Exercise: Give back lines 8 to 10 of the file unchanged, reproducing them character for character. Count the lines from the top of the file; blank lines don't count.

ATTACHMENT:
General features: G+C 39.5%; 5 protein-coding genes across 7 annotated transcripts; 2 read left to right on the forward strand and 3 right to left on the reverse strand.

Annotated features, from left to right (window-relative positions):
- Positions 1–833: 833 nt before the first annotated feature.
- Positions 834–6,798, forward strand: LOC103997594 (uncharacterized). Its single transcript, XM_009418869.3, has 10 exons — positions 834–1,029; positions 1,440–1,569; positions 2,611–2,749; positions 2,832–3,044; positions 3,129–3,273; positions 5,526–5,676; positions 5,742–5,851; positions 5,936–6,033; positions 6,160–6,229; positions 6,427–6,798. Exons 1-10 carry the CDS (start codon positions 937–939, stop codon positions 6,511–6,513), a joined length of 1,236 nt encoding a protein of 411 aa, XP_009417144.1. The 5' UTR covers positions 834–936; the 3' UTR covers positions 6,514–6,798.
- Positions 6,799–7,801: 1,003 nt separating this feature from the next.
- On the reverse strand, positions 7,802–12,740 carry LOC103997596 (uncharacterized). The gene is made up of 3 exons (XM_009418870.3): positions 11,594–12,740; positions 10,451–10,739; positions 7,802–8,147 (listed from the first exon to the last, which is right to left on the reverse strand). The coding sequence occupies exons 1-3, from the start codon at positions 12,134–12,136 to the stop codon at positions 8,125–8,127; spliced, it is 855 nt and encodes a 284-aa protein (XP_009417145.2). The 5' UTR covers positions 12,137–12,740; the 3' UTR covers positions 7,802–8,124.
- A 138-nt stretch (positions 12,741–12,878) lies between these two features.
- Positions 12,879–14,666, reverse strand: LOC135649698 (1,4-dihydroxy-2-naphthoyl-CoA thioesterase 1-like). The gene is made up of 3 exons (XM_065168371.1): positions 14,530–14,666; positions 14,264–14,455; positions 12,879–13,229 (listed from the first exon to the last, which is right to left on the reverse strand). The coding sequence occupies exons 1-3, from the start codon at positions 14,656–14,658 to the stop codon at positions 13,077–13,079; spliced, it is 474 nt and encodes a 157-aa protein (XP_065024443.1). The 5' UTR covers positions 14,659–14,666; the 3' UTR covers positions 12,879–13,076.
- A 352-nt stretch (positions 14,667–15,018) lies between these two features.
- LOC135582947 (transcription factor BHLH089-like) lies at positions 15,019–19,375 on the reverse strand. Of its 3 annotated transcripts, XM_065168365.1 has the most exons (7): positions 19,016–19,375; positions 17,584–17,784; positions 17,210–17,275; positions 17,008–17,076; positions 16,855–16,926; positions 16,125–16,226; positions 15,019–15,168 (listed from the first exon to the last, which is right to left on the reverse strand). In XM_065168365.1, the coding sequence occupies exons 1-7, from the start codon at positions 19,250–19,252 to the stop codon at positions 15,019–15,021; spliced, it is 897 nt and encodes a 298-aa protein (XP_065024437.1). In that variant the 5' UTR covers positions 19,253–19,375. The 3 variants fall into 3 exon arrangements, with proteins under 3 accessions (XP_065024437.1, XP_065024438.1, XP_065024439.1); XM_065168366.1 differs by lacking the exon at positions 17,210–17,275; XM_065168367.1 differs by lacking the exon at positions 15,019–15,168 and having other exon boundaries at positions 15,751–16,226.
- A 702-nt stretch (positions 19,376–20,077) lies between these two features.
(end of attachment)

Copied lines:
- Positions 12,879–14,666, reverse strand: LOC135649698 (1,4-dihydroxy-2-naphthoyl-CoA thioesterase 1-like). The gene is made up of 3 exons (XM_065168371.1): positions 14,530–14,666; positions 14,264–14,455; positions 12,879–13,229 (listed from the first exon to the last, which is right to left on the reverse strand). The coding sequence occupies exons 1-3, from the start codon at positions 14,656–14,658 to the stop codon at positions 13,077–13,079; spliced, it is 474 nt and encodes a 157-aa protein (XP_065024443.1). The 5' UTR covers positions 14,659–14,666; the 3' UTR covers positions 12,879–13,076.
- A 352-nt stretch (positions 14,667–15,018) lies between these two features.
- LOC135582947 (transcription factor BHLH089-like) lies at positions 15,019–19,375 on the reverse strand. Of its 3 annotated transcripts, XM_065168365.1 has the most exons (7): positions 19,016–19,375; positions 17,584–17,784; positions 17,210–17,275; positions 17,008–17,076; positions 16,855–16,926; positions 16,125–16,226; positions 15,019–15,168 (listed from the first exon to the last, which is right to left on the reverse strand). In XM_065168365.1, the coding sequence occupies exons 1-7, from the start codon at positions 19,250–19,252 to the stop codon at positions 15,019–15,021; spliced, it is 897 nt and encodes a 298-aa protein (XP_065024437.1). In that variant the 5' UTR covers positions 19,253–19,375. The 3 variants fall into 3 exon arrangements, with proteins under 3 accessions (XP_065024437.1, XP_065024438.1, XP_065024439.1); XM_065168366.1 differs by lacking the exon at positions 17,210–17,275; XM_065168367.1 differs by lacking the exon at positions 15,019–15,168 and having other exon boundaries at positions 15,751–16,226.